Nancy Morejón. Elogio de la Danza
One of the most difficult tasks for scholars to studying the African diaspora has been to locate the precise origin of enslaved Africans who were brought to the Costa Chica. As one of the pioneers of African studies in Mexico, Gonzalo Aguirre Beltrán started archive investigation in the Archivo General de La Nación (AGN) in Mexico City in the 1940s. He left an important route for further Afro-Mexican studies. In his work, La población negra de México  (1989), he emphasizes that many African sources can be traced during the slave trade; however, not all of them were easily obtained because several factors obstructed his search. Among other difficulties, Aguirre Beltrán points out, “most slaves entered the New World under a generic name, such as blacks from Guinea, Angola, Cabo Verde, Congo and São Tomé” (La población 102); yet, the most recurrent name he founded in historical archives was that of the group Mandé. According to Aguirre Beltrán, this ethnic group was the most influential for Mexican culture during the 16th century. He writes, “They entered under the general denomination of Mandingos, and left as a testimony of their presence, numerous geographical places in the New Spain that hold their name as well as the persistence of the word ‘mandinga’ as a popular designation of the devil” (La población 107). Why this association of blacks with the devil? Obviously, there are religious implications here, as much as stigmatization on the part of the colonizer trying to break the will and culture of the colonized. I return to this issue below.
In regards to blacks introduced into Mexico during the three centuries of Spanish colonization, Aguirre Beltrán writes:
Having lost their freedom and being sold as slaves, Africans were disseminated throughout the entire territory of Mexico. Gradually, they blended with the rest of the population, giving as a result the profound mestizaje which currently characterizes modern Mexico. Hernández Cuevas asserts that the present reality of modern Mexico’s mestizaje cannot be accounted for without the blacks’ contribution. In his work África en México, he has pointed out:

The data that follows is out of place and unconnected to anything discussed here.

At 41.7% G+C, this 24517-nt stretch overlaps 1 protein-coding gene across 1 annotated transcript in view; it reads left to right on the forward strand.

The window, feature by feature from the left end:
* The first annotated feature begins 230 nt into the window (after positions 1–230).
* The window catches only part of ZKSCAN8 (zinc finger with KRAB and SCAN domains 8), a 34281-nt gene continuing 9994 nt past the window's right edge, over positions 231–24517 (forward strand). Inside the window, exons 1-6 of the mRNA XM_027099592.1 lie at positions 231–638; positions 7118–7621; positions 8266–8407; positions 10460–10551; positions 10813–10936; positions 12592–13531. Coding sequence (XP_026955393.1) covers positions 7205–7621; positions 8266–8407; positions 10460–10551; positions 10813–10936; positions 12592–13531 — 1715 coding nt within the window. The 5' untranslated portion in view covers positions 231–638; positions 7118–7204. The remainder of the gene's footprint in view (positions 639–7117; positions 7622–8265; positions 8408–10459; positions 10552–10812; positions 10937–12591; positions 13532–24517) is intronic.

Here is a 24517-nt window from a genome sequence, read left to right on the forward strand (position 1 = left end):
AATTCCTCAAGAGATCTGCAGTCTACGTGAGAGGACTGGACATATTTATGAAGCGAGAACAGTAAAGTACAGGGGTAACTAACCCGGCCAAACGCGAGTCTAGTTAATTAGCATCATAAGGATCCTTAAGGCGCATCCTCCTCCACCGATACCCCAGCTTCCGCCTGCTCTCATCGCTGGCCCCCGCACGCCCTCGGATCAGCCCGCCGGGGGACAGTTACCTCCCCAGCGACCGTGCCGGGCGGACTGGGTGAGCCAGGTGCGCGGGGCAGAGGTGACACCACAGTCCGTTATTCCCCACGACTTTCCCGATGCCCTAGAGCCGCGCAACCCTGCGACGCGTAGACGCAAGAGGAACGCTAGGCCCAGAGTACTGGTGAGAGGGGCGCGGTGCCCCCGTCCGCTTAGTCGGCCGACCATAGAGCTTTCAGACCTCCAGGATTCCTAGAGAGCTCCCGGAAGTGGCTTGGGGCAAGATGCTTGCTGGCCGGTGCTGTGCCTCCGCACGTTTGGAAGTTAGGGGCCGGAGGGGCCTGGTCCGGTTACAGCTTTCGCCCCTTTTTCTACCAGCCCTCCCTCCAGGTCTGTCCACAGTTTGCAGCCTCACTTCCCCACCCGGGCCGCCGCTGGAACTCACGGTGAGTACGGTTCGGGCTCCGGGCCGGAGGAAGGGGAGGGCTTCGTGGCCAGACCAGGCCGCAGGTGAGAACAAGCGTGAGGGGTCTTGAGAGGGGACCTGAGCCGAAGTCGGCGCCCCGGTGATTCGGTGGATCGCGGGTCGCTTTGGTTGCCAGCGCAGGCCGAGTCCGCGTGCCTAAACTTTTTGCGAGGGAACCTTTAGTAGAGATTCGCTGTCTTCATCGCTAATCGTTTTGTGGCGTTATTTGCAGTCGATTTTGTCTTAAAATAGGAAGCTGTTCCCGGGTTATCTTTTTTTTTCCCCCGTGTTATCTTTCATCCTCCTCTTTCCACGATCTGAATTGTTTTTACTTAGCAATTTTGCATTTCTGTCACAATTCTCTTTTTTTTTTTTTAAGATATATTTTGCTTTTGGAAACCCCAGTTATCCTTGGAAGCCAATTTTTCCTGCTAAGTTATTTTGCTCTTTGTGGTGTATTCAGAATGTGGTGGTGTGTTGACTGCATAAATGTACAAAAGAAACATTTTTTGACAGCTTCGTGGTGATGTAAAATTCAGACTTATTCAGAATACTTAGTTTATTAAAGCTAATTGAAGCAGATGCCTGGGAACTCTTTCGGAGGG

In Mexico, dark and pale blacks, from the point of view of positive mestizaje, are not in a process of assimilation. Black men and women of yesterday and today, together with other no less important components, form the ethnicity and nationality. Blacks exist in Mexico. Black people are in the mestizos with the rainbow of their cultural contributions; blacks formed the nation and nationality. Blacks’ capacity of resistance has allowed them to persist by means of survival strategies such as mestizaje. As such, the African cultural contributions are fundamental parts of the Mexican and Mexicanity. This is verified by popular culture: oraliture, food, music, dance, sense of humor and religious symbols. In other words, Africa is medullar energy of the Mexican spirit, or African-Mexican from the Afrocentric point of view. This is ratified by the carnival and the Mexican fiestas. (17)